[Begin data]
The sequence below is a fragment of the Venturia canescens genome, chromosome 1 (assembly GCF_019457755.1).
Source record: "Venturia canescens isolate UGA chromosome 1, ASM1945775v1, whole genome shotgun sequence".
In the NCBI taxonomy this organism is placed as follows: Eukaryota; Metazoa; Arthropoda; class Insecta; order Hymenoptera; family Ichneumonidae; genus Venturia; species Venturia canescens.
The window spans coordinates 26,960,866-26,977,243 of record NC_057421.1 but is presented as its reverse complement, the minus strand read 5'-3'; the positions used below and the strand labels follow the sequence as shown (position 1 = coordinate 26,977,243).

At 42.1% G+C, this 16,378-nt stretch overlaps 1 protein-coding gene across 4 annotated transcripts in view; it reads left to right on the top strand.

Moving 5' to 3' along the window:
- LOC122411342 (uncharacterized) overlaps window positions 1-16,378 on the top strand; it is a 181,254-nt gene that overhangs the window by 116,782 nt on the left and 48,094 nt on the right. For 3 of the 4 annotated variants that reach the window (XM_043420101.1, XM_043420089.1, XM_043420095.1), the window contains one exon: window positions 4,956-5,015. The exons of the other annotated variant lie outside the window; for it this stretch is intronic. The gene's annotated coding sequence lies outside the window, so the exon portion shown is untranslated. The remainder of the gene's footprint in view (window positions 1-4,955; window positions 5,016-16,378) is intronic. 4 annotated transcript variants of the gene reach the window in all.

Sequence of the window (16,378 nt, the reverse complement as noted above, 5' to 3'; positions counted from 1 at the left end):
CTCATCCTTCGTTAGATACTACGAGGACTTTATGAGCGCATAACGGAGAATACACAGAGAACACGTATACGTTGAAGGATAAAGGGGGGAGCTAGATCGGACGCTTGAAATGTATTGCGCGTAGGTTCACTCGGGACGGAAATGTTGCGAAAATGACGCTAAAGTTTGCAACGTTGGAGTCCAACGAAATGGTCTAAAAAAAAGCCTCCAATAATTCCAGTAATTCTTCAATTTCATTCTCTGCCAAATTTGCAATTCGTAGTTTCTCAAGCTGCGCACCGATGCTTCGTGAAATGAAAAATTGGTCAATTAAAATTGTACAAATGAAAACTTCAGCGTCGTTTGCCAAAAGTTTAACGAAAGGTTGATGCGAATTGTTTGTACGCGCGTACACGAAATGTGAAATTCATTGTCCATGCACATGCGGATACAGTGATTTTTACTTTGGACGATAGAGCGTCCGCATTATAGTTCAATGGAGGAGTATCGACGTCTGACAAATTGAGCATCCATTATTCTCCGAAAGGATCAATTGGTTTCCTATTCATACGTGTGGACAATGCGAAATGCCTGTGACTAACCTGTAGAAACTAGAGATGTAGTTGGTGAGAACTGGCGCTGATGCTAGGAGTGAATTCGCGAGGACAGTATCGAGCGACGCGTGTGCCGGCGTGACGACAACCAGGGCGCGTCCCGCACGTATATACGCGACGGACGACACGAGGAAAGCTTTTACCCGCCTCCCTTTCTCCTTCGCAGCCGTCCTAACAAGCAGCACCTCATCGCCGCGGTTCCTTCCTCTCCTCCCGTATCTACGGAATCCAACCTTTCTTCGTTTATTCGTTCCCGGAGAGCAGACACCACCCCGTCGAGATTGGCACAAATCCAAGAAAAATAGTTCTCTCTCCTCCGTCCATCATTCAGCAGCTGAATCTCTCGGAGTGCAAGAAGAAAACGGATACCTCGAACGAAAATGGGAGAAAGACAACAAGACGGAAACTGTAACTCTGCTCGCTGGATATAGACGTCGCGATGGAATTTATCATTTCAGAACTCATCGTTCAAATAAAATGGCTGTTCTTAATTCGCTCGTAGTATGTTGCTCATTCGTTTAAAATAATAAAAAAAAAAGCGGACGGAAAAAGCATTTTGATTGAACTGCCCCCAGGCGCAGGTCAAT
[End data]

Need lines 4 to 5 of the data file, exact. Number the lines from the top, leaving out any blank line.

The window spans coordinates 26,960,866-26,977,243 of record NC_057421.1 but is presented as its reverse complement, the minus strand read 5'-3'; the positions used below and the strand labels follow the sequence as shown (position 1 = coordinate 26,977,243).

At 42.1% G+C, this 16,378-nt stretch overlaps 1 protein-coding gene across 4 annotated transcripts in view; it reads left to right on the top strand.